Sean Ryan, the man who had drafted legislation and had been intimately involved with the Department of Education in constructing how the process should be pursued, was then made a High Court judge and put in charge of the Commission on Child Sexual Abuse after Judge Laffoy's resignation.

It would have been better if a different judge, one who had not been involved in constructing the terms of reference to be followed, both before and after Laffoy, had been appointed.

Since then the whole process has been held up by lengthy inquiries into different institutions. The stated purpose of these inquiry sessions has been to assess whether what is allegedto have happened actuallydid happen.

These inquiries, where the institution is being questioned, have been in public. The inquiries where abused people have been interviewed have been in private. The public statements and answers, usually given by religious who were not in the institutions and did not know what happened, have mainly been whitewash operations.

We are led to believe from them that the floggings in Daingean did not take place. The abuse and starvation in Artane did not happen.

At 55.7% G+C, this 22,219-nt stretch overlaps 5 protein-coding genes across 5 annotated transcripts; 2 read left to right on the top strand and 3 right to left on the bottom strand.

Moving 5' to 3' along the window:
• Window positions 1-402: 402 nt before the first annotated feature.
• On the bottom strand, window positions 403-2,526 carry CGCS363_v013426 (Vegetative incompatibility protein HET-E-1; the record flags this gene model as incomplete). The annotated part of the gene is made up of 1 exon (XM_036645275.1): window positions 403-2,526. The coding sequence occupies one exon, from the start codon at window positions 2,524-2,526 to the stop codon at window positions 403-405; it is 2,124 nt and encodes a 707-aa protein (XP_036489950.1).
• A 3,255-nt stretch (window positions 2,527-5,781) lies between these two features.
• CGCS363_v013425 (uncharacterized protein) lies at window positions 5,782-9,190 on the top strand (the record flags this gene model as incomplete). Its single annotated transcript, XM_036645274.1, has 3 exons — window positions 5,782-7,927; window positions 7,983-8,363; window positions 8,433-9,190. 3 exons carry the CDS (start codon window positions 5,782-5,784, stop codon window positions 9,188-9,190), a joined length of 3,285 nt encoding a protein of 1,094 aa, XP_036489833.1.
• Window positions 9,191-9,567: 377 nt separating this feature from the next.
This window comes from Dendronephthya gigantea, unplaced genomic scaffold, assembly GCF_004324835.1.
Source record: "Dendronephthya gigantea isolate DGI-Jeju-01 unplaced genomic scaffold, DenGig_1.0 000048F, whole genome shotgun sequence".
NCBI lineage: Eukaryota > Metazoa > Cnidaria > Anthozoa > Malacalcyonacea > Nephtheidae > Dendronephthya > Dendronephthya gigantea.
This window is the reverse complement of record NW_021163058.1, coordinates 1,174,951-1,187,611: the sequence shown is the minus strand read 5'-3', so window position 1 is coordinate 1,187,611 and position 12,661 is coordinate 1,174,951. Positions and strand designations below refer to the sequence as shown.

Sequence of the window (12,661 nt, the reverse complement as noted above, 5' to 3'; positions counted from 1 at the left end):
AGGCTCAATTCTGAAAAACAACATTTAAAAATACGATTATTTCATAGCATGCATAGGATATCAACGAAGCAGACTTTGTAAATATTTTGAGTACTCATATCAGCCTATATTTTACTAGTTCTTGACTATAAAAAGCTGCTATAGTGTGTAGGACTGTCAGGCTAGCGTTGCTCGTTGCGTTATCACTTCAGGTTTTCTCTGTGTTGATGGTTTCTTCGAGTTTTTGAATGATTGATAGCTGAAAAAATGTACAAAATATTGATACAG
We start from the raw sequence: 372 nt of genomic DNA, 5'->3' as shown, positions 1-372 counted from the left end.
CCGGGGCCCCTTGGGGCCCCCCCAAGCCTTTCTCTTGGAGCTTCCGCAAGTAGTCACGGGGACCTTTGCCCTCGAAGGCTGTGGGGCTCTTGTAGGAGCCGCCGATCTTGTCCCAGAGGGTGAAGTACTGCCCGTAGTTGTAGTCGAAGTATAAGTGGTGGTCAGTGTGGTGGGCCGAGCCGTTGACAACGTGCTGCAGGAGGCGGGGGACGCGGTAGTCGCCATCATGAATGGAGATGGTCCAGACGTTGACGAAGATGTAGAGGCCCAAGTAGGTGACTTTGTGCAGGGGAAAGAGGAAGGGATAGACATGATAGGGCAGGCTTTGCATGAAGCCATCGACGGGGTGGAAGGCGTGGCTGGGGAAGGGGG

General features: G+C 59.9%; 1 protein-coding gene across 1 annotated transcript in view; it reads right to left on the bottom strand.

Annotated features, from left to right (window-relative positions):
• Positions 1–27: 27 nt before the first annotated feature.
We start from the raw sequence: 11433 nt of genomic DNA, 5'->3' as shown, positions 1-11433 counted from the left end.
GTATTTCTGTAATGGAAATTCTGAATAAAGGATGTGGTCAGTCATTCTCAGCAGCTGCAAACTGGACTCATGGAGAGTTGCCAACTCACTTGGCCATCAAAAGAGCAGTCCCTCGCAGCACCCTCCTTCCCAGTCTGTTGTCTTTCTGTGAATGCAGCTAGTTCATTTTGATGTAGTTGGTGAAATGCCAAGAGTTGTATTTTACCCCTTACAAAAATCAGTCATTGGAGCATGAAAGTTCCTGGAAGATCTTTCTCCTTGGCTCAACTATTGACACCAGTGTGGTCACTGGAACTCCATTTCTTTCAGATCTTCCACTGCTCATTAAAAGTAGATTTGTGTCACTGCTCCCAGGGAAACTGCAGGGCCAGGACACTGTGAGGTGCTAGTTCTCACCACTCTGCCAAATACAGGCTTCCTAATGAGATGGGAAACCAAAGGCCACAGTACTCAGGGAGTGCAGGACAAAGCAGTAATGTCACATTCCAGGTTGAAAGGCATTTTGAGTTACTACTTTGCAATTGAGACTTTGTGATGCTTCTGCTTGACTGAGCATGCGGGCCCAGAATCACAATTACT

One member after another of the various religious orders that abused terribly their trust in caring for largely innocent children have pleaded either ignorance or presented anodyne answers to crucial questions.

When Bertie Ahern himself appeared before Judge Ryan, on Friday, July 9, 2004, he told the commission that his apology to the abused, in May 1999, had come about as a result of representations made by the groups acting for the abused and by individual members of them. Such groups did not exist then and there is no evidence of such meetings. He said that Government thinking "came from the victims".

It did not. It came from the Department of Education, and there is substantial documentation proving this.

More telling still, at the time of the Taoiseach's appearance before the commission, two former ministers, Martin and Woods, directly contradicted the Taoiseach on this issue of where the apology came from, telling Judge Ryan that it was a departmental proposal.

The judge has not yet recalled the Taoiseach to check out the differences and contradictions contained in this evidence.

As said above, this line of approach by the Department of Education, and accepted by the Government, was motivated by the threat of legal actions against the State.